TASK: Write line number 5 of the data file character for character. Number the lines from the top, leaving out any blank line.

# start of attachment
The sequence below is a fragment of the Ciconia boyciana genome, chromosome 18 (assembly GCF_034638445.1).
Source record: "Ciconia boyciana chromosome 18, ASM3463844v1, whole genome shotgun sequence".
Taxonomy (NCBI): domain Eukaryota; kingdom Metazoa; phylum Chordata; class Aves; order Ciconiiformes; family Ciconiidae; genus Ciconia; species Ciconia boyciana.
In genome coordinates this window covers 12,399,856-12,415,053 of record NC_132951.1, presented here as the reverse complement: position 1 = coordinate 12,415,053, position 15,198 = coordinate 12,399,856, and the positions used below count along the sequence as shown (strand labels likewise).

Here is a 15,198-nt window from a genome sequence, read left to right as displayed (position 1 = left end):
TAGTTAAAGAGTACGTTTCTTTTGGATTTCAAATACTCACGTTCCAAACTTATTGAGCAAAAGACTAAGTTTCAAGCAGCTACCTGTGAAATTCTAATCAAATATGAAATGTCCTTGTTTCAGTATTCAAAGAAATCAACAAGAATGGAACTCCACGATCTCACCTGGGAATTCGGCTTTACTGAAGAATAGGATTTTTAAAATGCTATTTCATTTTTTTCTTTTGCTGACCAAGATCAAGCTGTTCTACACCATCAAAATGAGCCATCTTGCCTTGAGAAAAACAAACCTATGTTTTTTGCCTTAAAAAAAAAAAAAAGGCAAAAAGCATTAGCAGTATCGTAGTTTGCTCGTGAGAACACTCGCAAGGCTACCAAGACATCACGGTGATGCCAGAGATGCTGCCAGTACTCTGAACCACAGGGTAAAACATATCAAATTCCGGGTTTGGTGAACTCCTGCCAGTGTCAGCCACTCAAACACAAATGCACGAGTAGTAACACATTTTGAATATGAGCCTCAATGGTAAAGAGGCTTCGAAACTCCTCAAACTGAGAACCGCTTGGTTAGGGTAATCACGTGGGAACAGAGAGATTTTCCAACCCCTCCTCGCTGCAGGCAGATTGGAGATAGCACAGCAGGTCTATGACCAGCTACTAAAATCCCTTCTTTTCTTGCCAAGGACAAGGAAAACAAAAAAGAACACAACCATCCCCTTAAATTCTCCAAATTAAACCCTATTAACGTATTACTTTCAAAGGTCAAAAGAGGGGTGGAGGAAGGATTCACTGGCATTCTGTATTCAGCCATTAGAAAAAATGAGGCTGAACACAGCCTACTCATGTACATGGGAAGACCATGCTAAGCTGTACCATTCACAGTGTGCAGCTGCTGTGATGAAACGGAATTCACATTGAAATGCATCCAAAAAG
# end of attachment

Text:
Here is a 15,198-nt window from a genome sequence, read left to right as displayed (position 1 = left end):